The countryside of Tuscany needs no introduction, with its hilltop towns and medieval villages each having a special charm different from the last. While some suggest that it is best explored with your own car and a relaxed schedule, I opted to join a one-day tour with CiaoFlorence! in an effort to keep stress to a minimum and learn which area(s) I’d like to spend more time in. Departing from Florence, we ventured south to Monteriggioni, Sienna, San Gimignano and later a wine and olive oil tasting at a scenic vineyard.
Monteriggioni: Small, Quiet Medieval Town
Monteriggioni is a walled medieval town built in 1219 located atop a gentle hill of vineyards and olive trees. The town’s surrounding walls and 14 towers remain intact, which is quite rare and in fact this is considered one of the most well-preserved medieval towns in Italy. Our visit offered just enough time to enjoy an espresso and almond croissant at a cafe under the morning sun. The visit was too brief to say that we explored everything Monteriggioni had to offer, and later I learned that the surrounding countryside is best viewed by walking along the top of town’s the outer wall (1,870 feet long). Learn more about Monteriggioni here.
San Gimignano: Preserved Medieval Town with Vistas (World Heritage Site)
The most charming destination of the day was the incredibly-preserved medieval town of San Gimignano. Being perched so high up, it was my first opportunity to see the famous rolling hills of Tuscany. Friends on our tour agreed that San Gimignano fulfilled everything we had hoped to see in Tuscany and we could have spent more time here. Everything about the town is picturesque and unspoiled; the village rich with old Italian architecture, high on a hill providing expansive views of the surrounding hills and vineyards. Learn more about San Gimignano here.
Siena: Capital of the Region (World Heritage Site)
As the capital of this province and also a UNESCO World Heritage Site, Siena draws thousands of people to see it’s historic piazzas, churches and museums. Visitors would greatly benefit from staying overnight in order to have a more authentic experience after day-trippers are gone. Our tour guide, expert in Siena’s history, walked us through some main streets and escorted us with ‘skip the line’ passes through the famous Siena Cathedral. The cathedral, an example of ancient Gothic architecture from 1263, for me was the highlight of this city. In the 14th century additional construction of the church began to ensure that it dwarfed even St. Peter’s in Rome—it was left incomplete because the Black Death had plagued most of their population. It was surreal listening to this story from someone whose ancestor’s lived it… We learned that black and white are the symbolic colors of Siena and I became amazed by the patterns and colors, both inside and out. It didn’t end there though, as the inlaid marble mosaic floor is one of the most ornate in Italy and some of the art pieces on display were created by Donatello, Bernini and Michaelangelo. Learn more about Siena here.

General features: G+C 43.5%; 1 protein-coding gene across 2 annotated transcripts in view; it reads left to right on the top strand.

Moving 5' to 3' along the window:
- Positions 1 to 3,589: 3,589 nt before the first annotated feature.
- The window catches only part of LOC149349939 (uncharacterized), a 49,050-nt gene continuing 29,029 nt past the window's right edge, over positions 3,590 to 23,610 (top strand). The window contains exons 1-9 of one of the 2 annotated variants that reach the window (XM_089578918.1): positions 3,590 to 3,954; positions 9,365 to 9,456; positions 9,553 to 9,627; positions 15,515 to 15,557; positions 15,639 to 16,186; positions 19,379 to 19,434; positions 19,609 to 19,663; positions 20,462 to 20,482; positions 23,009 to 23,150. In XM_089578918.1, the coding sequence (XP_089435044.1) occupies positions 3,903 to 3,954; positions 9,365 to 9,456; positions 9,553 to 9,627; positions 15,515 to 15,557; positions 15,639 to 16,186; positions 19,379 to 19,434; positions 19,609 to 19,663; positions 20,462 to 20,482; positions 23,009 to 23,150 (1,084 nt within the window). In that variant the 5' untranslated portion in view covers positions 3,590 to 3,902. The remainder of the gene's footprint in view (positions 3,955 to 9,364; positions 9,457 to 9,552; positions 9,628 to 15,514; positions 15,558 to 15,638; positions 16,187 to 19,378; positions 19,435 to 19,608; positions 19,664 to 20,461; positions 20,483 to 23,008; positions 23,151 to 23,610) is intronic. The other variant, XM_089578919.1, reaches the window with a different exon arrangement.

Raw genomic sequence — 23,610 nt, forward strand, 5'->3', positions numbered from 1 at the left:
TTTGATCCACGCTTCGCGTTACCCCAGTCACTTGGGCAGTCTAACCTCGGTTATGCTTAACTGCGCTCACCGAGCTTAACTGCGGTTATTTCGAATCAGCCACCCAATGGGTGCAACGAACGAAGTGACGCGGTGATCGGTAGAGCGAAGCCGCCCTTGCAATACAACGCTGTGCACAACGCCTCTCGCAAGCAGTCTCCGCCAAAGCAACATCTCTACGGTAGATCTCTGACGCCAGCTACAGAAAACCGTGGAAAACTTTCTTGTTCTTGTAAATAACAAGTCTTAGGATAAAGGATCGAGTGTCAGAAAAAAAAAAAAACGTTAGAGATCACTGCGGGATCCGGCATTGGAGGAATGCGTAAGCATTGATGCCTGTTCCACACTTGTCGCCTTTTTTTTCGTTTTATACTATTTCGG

Wine Tasting on the Countryside: Lornano Winery
An olive oil and wine tasting at the Lornano Winery (Chianti Classico) was a real treat for many people who then lined up to place orders for wine to be shipped back home. For myself however, it was a chance to sit among their olive grove as the sun shined through the leaves. Poking around to smell every rose, I bonded with a couple of vineyard kitty cats who seem to have mastered the art of nap time. The Lornano family also welcomes visitors to their rental accommodations in four different farm houses on the property, each with their own gardens and entrances; that I can see being a great base for a week of Tuscan explorations.
Visit their website to browse the many tours offered in and around Florence: CiaoFlorence! Tours.
As always, thank you so much for reading!